So far this year, Kevin Harvick is on a feast or famine roller coaster. He’s either good or he’s not good. You’d think that’d concern a driver. However, Harvick says that hasn’t cocerned him, simply due to the speed that they have shown.
“Even if they start practice slow, Rodney (Childers) and the engineers and everybody in this organization they can figure out whatever my problem is in the car they can figure out how to fix it,” Harvick said. “If we start half a second off the pace by the end of practice we will be able to gain and by race day it will be even better. I’ve just never been a part of something that they have been able to work on the car so much and make it better.”
Based on how the past couple of weeks have gone and the intermediate tracks so far this year, speed hasn’t been an issue and he should be good to go this weekend. Harvick showed it in qualifying as he posted quick time in the first session and looked to be a favourite for the pole. However, his team didn’t time the last segment correctly, resulting in no time posted. As a result, Harvick will start the 600-mile race in the 11th spot.
Starting 11th, though, Harvick still should be considered a favourite based on the fact that you have all night to make up spots and the pure speed that he has shown. As Harvick notes, it’ll be all about keeping up with the car as the sun goes down.
“You just have to keep up with the car and always try and stay on the lead lap through the beginning part of the race knowing that your car is going to need to handle a lot different as you get to night,” Harvick commented. “It’s an interesting challenge. It’s a long night you are never out of the race unless you are torn up. You don’t want to get yourself torn up or make a dumb mistake early in the race because you can always make your car right by the end.”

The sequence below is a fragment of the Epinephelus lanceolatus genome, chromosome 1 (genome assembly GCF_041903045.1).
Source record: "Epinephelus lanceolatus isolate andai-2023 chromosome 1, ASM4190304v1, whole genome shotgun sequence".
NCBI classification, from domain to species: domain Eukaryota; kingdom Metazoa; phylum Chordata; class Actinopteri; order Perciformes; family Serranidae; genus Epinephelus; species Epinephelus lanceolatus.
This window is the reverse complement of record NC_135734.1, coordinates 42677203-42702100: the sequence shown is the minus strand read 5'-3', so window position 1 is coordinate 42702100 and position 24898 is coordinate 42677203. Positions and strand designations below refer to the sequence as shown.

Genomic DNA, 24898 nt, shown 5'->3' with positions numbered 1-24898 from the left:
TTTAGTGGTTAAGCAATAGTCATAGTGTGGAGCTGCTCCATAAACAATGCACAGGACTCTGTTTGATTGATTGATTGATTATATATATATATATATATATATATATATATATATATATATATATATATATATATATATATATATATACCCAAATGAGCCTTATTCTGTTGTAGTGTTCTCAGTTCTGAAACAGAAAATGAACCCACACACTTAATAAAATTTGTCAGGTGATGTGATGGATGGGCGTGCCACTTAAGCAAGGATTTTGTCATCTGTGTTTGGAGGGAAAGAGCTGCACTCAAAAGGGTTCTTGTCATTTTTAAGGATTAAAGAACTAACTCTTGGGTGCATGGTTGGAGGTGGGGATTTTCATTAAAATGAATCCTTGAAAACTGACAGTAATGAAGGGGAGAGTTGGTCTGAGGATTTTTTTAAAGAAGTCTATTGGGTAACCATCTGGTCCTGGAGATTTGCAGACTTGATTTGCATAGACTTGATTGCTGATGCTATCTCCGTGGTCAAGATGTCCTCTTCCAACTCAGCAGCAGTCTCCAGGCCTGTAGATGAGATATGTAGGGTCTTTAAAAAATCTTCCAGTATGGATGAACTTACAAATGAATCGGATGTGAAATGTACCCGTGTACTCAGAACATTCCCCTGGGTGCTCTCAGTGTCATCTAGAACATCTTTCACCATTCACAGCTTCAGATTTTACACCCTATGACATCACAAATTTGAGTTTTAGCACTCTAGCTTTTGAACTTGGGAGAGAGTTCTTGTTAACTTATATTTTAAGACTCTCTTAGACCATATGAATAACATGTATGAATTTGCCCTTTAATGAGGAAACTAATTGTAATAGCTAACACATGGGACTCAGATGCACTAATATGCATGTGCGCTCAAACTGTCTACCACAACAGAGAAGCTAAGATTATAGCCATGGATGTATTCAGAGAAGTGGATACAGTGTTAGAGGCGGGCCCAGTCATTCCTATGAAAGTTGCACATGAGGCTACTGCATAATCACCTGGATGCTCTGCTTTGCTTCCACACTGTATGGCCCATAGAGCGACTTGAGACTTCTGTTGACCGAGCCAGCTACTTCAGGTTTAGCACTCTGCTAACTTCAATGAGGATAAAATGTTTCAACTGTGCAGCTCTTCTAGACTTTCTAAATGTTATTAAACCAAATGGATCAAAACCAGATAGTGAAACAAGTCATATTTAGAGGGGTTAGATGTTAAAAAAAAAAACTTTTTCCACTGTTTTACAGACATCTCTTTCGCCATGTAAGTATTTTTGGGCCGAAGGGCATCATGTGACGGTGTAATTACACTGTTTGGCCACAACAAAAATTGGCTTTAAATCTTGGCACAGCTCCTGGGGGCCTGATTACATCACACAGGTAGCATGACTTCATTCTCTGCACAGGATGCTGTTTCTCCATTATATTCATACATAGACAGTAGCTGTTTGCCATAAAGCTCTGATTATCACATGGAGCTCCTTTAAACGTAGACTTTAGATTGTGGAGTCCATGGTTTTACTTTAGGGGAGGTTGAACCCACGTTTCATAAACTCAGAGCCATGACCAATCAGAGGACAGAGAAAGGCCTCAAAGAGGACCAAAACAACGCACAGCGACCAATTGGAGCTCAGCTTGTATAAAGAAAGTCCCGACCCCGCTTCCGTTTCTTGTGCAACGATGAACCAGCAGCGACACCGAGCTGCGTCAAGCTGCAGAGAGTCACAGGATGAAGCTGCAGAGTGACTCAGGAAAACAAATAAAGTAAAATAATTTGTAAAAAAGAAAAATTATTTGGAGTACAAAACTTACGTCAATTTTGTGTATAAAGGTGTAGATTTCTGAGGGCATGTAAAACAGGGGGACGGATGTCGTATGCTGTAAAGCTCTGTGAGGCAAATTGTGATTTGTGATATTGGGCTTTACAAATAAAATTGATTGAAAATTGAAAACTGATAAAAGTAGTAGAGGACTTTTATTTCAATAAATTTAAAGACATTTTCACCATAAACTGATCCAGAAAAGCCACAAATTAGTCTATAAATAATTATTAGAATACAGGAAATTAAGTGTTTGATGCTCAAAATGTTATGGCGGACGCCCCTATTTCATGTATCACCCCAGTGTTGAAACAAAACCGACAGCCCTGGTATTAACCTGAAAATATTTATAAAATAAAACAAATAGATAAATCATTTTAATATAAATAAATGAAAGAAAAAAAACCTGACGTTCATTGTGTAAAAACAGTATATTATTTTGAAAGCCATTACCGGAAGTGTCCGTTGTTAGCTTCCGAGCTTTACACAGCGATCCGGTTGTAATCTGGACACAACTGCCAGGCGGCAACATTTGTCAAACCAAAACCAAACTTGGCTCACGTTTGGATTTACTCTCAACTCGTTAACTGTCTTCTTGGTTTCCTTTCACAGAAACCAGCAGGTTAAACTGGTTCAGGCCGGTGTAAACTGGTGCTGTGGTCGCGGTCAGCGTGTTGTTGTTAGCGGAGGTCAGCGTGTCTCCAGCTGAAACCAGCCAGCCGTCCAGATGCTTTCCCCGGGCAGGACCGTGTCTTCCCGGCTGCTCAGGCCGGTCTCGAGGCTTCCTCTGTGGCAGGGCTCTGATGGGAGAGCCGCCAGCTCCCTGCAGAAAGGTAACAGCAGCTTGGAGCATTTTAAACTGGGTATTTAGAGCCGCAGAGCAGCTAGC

Harvick added for that reason, you have to take what the car will give you at the beginning and simply survive than so that way you’re in contention for the second half.
“In the end as you get towards the end there is just a lot that can happen throughout the day and night,” Harvick commented. “You just have to be patient to get yourself within at least 100 miles of the end so that you can still be in contention.”
Beyond simply keeping up with the car, everybody always talks about the driver and worries surrounding physical and mental fatigue. Harvick says for that reason, as a driver, he always tries to stay in tune with what he’s doing.
“I think for me it’s just about making laps and trying to remember exactly what you did in that corner last time,” he expressed. “It never wanders off of racing for sure just for the fact that unless a cable falls out of the sky or something falls in front of your car then you have something else to think about. All in all it’s just trying to relay that information back to the crew as much as you can to try to be as good a piece of information as you can to keep up with the track.”
If Harvick reaches victory lane on Sunday night, it’ll be no surprise to anybody as he has reached victory lane twice this year already and has shown speed virtually each weekend. Coming over from Richard Childress Racing to Stewart-Haas Racing, while there may have been some skeptical thoughts in the beginning, Harvick now knows he made a great decision.
“The bottom line is the organization from a whole has given us every resource that we have asked for,” he explained. “You never talk about money, it’s just what do you need and how do we get it for you, how do we get better. They went out recruited Rodney (Childers, crew chief) and he went out and recruited every single person on this team. They all came here for the same reasons. They all want to win races. They all want to win and race for championships and when you put that kind of people together with that determination everybody pushes everybody else.”